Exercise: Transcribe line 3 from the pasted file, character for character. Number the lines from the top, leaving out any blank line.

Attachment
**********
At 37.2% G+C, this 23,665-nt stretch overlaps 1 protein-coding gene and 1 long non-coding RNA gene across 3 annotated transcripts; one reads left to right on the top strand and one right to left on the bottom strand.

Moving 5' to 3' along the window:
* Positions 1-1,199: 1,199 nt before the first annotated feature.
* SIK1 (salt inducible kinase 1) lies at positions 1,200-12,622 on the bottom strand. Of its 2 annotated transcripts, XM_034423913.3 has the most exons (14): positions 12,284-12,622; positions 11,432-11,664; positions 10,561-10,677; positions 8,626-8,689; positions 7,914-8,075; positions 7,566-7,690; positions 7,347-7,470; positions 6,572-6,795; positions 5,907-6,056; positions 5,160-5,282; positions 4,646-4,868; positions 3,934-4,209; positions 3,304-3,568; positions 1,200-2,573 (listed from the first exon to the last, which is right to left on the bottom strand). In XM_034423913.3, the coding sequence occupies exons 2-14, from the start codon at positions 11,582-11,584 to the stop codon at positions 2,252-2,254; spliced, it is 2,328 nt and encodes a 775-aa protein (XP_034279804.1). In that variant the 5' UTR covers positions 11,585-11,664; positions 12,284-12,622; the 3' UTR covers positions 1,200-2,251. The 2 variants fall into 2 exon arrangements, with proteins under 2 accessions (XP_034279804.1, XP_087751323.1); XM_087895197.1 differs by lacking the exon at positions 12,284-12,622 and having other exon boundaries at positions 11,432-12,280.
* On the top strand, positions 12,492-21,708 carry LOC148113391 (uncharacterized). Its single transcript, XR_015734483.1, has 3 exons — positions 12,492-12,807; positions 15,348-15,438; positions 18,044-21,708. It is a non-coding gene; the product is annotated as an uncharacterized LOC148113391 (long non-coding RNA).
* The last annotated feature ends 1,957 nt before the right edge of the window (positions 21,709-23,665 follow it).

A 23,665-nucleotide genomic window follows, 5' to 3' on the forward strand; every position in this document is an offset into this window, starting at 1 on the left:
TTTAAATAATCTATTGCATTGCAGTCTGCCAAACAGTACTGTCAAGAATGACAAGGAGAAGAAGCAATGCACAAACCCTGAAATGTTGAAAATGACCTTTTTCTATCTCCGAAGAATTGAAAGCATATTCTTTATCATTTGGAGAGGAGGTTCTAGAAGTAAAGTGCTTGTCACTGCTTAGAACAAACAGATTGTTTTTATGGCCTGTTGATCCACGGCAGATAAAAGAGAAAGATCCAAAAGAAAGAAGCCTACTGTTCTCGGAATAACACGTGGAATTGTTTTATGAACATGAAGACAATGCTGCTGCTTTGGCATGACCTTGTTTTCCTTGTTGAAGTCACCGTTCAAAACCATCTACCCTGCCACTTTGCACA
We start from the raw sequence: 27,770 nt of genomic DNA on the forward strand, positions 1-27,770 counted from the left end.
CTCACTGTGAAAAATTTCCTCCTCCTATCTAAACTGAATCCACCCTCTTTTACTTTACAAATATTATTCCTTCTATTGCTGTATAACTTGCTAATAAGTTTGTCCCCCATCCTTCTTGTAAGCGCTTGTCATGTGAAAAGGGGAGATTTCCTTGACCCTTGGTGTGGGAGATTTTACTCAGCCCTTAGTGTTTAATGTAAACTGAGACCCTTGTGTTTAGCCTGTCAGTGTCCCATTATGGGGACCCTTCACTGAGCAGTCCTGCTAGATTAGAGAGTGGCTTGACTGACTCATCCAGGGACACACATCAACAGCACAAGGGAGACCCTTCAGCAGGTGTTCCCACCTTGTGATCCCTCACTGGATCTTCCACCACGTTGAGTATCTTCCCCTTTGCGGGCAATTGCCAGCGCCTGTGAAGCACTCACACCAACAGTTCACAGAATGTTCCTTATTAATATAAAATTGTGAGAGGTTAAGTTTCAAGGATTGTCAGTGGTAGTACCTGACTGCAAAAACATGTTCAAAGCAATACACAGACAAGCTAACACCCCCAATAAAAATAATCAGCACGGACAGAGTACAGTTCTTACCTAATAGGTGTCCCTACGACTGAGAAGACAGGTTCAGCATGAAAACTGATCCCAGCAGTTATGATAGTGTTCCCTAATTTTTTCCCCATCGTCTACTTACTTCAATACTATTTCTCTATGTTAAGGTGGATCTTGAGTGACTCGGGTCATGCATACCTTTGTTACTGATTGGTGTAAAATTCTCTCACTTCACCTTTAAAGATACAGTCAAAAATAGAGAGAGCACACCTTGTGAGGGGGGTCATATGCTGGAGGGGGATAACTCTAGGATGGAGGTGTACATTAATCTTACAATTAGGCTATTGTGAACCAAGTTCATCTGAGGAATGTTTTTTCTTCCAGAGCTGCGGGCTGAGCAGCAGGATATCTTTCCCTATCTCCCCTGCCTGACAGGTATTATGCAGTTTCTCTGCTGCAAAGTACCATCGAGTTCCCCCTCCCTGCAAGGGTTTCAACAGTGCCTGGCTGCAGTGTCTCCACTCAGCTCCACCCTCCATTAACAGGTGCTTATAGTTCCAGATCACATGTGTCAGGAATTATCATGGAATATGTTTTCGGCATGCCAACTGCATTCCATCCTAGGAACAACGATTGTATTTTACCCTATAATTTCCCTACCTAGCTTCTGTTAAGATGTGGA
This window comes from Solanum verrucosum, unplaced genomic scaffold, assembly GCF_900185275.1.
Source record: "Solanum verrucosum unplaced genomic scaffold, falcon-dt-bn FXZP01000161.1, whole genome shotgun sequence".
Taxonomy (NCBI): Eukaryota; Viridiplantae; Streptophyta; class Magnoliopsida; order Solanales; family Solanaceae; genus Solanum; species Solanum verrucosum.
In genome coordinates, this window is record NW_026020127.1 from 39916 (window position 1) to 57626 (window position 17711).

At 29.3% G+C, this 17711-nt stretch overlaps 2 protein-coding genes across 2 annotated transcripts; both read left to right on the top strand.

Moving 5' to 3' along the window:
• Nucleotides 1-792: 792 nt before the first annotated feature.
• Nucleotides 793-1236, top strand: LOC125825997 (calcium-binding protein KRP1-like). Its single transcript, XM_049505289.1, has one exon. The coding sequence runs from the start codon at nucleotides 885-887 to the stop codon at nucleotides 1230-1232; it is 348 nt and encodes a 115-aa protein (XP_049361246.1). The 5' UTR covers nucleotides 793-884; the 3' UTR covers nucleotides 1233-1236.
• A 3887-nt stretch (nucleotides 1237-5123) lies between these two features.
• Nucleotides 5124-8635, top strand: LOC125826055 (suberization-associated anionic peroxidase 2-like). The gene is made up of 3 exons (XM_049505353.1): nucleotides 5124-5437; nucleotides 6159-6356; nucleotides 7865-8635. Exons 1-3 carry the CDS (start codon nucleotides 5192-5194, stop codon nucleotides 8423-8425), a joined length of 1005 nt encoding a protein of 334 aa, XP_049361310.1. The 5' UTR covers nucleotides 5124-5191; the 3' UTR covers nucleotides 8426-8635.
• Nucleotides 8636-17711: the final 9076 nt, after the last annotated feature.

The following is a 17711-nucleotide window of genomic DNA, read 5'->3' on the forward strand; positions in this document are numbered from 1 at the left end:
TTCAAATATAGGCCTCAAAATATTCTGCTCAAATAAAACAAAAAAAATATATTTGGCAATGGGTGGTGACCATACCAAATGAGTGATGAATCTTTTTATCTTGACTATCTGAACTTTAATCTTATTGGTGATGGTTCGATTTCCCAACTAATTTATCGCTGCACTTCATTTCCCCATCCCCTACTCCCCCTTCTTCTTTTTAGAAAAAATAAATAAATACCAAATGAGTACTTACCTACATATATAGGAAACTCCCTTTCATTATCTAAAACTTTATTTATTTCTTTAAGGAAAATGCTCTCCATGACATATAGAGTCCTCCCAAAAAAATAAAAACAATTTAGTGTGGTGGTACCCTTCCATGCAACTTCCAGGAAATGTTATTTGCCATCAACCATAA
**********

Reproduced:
* Positions 1-1,199: 1,199 nt before the first annotated feature.